After nearly a half century of unlimited dollar creation, multiple bubbles and busts...the current asset reflation has been the most spectacular...but alas, perhaps too successful. The Fed's answer to control or restrain this present reflation is raising interest rates to stem the flow of business activity, lending, and excessive leverage in financial markets. But in the Fed's post QE world, a massive $2 trillion in private bank excess reserves still waits like a coil under tension, ready to release if it leaves the Federal Reserve. Thus, the only means to control this centrally created asset bubble is to continuously pay banks higher interest rates (almost like paying the mafia for protection...from the mafia) not to return those dollars to their original owners or put them to work. With each successive hike, banks are paid another quarter point to take no risk, make no loan, and just get paid billions for literally doing nothing.
The chart below shows the nearly $4.4 trillion Federal Reserve balance sheet, (acquired via QE, red line), nearly $2 trillion in private bank excess reserves (blue line), and the interest rate paid on those excess reserves (black line). While the Fed's balance sheet has begun the process of "normalization", declining from peak by just over a hundred billion, bank excess reserves have fallen by over $700 billion since QE ended. So what?
The difference between the Federal Reserve balance sheet and the excess reserves of private banks is simply pure monetization (the yellow line in the chart below). This is the quantity of dollars that were conjured from nothing to purchase Treasury's and mortgage backed securities from the banks. But instead of heading to the Fed to be held as excess reserves, went in search of assets, likely leveraged 2x's to 5x's (resulting anywhere from $3 trillion to $7.5+ trillion in new buying power).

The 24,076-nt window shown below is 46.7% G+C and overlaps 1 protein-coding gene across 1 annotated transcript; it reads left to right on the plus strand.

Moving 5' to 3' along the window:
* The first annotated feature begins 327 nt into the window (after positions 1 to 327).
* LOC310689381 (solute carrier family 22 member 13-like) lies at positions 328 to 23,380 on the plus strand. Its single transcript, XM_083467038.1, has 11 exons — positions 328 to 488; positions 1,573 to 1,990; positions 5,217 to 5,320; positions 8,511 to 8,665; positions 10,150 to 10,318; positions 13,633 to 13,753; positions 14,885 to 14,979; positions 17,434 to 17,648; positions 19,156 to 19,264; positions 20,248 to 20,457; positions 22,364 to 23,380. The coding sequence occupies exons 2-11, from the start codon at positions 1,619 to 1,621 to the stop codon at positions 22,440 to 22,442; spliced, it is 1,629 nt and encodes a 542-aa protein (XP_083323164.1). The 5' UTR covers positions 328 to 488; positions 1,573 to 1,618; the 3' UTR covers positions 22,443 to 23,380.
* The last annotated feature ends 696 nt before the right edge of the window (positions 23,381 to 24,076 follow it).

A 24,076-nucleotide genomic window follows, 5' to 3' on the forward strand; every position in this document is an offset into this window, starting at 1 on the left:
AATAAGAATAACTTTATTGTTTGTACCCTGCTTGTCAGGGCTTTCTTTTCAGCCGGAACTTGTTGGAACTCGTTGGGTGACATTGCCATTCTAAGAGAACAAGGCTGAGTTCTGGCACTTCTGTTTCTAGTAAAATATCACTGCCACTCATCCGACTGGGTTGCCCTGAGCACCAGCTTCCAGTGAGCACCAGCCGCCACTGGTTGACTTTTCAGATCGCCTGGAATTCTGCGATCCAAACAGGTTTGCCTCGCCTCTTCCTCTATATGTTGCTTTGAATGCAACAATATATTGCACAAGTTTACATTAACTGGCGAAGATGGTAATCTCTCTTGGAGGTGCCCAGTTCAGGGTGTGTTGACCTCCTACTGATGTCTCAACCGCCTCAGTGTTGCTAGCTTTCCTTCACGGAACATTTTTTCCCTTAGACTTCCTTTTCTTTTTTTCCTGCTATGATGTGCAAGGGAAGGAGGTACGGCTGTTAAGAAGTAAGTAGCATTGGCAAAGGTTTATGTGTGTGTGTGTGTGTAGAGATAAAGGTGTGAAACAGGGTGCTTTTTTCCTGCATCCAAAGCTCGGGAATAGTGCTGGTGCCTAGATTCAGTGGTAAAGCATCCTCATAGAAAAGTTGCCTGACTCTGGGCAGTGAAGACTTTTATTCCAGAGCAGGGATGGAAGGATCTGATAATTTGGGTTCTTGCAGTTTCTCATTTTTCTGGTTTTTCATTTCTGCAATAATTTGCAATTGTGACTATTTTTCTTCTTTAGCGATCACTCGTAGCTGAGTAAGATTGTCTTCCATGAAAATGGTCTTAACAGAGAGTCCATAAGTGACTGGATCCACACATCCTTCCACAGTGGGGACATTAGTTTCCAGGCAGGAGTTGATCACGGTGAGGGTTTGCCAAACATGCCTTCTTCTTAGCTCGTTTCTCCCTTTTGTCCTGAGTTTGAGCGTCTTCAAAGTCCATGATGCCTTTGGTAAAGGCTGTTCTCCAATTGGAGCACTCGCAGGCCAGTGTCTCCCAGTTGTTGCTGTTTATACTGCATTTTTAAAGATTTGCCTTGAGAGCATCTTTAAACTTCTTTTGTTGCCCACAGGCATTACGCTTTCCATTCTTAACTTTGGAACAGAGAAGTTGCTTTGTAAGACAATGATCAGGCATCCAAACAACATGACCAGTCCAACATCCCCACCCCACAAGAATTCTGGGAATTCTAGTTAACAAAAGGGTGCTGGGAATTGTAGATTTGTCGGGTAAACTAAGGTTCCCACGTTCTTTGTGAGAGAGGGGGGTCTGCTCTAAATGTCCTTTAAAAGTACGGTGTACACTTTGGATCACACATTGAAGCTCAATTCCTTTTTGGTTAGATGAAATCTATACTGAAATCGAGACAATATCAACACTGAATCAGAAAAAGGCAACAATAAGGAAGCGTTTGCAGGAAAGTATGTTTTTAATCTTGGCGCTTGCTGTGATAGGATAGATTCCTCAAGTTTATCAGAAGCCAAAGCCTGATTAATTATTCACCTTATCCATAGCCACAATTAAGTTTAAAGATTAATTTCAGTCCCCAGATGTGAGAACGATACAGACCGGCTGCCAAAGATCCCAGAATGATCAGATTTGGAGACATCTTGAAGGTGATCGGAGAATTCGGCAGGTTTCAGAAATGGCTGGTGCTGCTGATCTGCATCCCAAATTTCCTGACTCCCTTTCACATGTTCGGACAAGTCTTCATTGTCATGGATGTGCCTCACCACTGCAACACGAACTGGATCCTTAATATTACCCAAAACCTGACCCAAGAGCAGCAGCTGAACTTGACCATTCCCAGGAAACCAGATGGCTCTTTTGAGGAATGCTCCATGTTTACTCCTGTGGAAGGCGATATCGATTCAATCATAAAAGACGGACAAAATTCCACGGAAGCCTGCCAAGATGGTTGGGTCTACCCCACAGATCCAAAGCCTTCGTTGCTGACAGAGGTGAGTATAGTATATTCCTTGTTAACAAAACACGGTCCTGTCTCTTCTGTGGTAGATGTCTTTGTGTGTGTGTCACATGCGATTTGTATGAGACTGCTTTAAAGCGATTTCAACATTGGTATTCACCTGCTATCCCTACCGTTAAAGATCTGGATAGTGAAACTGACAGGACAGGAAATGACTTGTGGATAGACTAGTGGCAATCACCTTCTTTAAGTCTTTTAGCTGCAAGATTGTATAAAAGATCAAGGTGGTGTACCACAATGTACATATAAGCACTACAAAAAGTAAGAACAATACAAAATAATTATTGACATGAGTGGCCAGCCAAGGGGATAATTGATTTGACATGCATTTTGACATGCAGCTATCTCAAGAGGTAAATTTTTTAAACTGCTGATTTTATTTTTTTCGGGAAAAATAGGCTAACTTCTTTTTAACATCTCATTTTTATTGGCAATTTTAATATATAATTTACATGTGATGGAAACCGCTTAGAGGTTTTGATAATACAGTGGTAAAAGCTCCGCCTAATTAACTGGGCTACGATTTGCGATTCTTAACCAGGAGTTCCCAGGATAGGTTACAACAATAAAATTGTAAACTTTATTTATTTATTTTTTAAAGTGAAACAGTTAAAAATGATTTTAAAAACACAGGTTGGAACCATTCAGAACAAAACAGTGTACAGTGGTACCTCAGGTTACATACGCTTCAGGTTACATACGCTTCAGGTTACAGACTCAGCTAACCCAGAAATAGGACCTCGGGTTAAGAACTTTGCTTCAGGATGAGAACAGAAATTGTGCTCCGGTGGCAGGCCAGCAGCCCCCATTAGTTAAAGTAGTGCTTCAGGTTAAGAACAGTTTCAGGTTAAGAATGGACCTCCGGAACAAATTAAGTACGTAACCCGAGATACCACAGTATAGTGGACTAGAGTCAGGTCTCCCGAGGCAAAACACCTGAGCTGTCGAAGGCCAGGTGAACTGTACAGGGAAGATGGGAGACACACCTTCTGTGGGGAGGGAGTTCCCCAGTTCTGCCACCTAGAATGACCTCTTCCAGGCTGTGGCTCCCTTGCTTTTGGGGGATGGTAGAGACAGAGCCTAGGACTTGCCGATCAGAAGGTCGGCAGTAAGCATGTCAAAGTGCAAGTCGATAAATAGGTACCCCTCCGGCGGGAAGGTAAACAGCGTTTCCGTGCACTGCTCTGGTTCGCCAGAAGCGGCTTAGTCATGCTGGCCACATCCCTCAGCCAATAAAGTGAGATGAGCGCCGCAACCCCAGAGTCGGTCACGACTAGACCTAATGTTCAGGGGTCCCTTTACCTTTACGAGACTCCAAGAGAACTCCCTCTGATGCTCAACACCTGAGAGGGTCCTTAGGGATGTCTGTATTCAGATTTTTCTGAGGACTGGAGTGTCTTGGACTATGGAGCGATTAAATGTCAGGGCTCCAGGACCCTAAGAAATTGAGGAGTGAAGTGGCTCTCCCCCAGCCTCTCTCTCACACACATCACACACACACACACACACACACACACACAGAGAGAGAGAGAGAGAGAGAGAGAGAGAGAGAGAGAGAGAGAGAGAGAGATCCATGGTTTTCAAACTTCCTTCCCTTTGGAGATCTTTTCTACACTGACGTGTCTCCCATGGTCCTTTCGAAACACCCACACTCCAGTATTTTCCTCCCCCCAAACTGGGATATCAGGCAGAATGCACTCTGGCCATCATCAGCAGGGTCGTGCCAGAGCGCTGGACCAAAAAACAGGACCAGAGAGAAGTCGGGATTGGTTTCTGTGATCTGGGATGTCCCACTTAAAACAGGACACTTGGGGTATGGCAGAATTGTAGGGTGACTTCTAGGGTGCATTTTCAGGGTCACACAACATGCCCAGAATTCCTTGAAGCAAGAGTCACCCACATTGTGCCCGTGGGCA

From world war II until 1995, equities were closely tied to the disposable personal income of the American citizens (DPI representing total annual national income remaining after all taxation is paid, blue line). However, since '95 lower and longer interest rate cuts have induced extreme levels of leverage and debt.
The Fed actions have created progressively larger asset bubbles more divergent from disposable personal income at peak...but falling below DPI during market troughs. But after the '07 bubble, the pure monetization found its way into the market with spectacular effect. As the chart below shows, the Wilshire 5000 (representing the market value of all publicly traded US equities, red line) has deviated from the basis of US spending, US total disposable income (the total amount of money left nationally after all taxes are paid, blue line).
In the chart below, the growth in monetization has acted as a very nice leading indicator for equities. As each successive pump of new money left the Federal Reserve and entered found its way to the market in search of assets, assets subsequently reacted. Likewise, each drawdown in monetization saw a similar pullback in equities.
What happens next?
The Federal Reserve plans to systematically reduce its balance sheet via raising interest rates on excess reserves. This is to incent and richly reward the largest of banks to maintain these trillions at the Federal Reserve. As the chart below shows, theoretically this means the monetized money is set to continue evaporating, and assuming it was highly levered, then the unwind and volatility of deleveraging should only continue to worsen.
And...if the Federal Reserve is true to its word and even halves its balance sheet while banks maintain the excess reserves at the Fed, then all the digitally conjured $1.5 trillion is set to be "un-conjured". Again, assuming the monetized monies were at least somewhat levered, the unwind of that leverage will continue to produce a chaotic and volatile slide in markets. As the chart below suggests, if US equities (and broader assets) follow the unwind of the monetization, then equities are likely on their way back down to and through their natural support line, disposable personal income. Conversely, I've included the 7.5% long term anticipated market appreciation for reference (green dashed line). Quite a spread between those differing views on future asset valuations.
Of course, the "data dependent" Fed could change its mind, but perhaps this is something worth thinking about.